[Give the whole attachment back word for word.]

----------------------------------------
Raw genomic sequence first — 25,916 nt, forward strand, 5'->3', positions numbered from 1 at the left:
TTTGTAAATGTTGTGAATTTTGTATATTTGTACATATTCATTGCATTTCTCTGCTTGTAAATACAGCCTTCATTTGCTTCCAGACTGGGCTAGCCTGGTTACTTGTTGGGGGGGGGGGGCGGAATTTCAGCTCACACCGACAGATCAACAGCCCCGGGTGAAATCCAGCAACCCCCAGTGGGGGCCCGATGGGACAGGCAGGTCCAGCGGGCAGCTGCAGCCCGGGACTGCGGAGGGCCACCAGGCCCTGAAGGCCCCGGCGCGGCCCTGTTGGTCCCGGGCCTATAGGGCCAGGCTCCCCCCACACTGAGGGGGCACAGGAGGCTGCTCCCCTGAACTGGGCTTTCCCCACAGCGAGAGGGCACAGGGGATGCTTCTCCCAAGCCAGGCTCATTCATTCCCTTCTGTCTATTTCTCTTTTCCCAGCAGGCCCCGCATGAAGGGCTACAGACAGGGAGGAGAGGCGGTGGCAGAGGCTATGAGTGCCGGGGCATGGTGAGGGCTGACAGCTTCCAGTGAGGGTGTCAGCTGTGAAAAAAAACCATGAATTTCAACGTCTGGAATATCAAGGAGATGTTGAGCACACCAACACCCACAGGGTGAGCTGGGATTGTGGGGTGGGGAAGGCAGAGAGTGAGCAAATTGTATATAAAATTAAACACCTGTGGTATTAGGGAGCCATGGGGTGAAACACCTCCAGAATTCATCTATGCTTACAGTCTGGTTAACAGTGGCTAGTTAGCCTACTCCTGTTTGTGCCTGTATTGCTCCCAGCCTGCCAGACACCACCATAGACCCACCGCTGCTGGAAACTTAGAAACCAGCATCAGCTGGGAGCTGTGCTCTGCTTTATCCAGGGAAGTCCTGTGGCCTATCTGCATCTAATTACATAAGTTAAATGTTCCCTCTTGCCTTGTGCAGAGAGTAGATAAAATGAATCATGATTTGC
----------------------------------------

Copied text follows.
Raw genomic sequence first — 25,916 nt, forward strand, 5'->3', positions numbered from 1 at the left:
TTTGTAAATGTTGTGAATTTTGTATATTTGTACATATTCATTGCATTTCTCTGCTTGTAAATACAGCCTTCATTTGCTTCCAGACTGGGCTAGCCTGGTTACTTGTTGGGGGGGGGGGGCGGAATTTCAGCTCACACCGACAGATCAACAGCCCCGGGTGAAATCCAGCAACCCCCAGTGGGGGCCCGATGGGACAGGCAGGTCCAGCGGGCAGCTGCAGCCCGGGACTGCGGAGGGCCACCAGGCCCTGAAGGCCCCGGCGCGGCCCTGTTGGTCCCGGGCCTATAGGGCCAGGCTCCCCCCACACTGAGGGGGCACAGGAGGCTGCTCCCCTGAACTGGGCTTTCCCCACAGCGAGAGGGCACAGGGGATGCTTCTCCCAAGCCAGGCTCATTCATTCCCTTCTGTCTATTTCTCTTTTCCCAGCAGGCCCCGCATGAAGGGCTACAGACAGGGAGGAGAGGCGGTGGCAGAGGCTATGAGTGCCGGGGCATGGTGAGGGCTGACAGCTTCCAGTGAGGGTGTCAGCTGTGAAAAAAAACCATGAATTTCAACGTCTGGAATATCAAGGAGATGTTGAGCACACCAACACCCACAGGGTGAGCTGGGATTGTGGGGTGGGGAAGGCAGAGAGTGAGCAAATTGTATATAAAATTAAACACCTGTGGTATTAGGGAGCCATGGGGTGAAACACCTCCAGAATTCATCTATGCTTACAGTCTGGTTAACAGTGGCTAGTTAGCCTACTCCTGTTTGTGCCTGTATTGCTCCCAGCCTGCCAGACACCACCATAGACCCACCGCTGCTGGAAACTTAGAAACCAGCATCAGCTGGGAGCTGTGCTCTGCTTTATCCAGGGAAGTCCTGTGGCCTATCTGCATCTAATTACATAAGTTAAATGTTCCCTCTTGCCTTGTGCAGAGAGTAGATAAAATGAATCATGATTTGC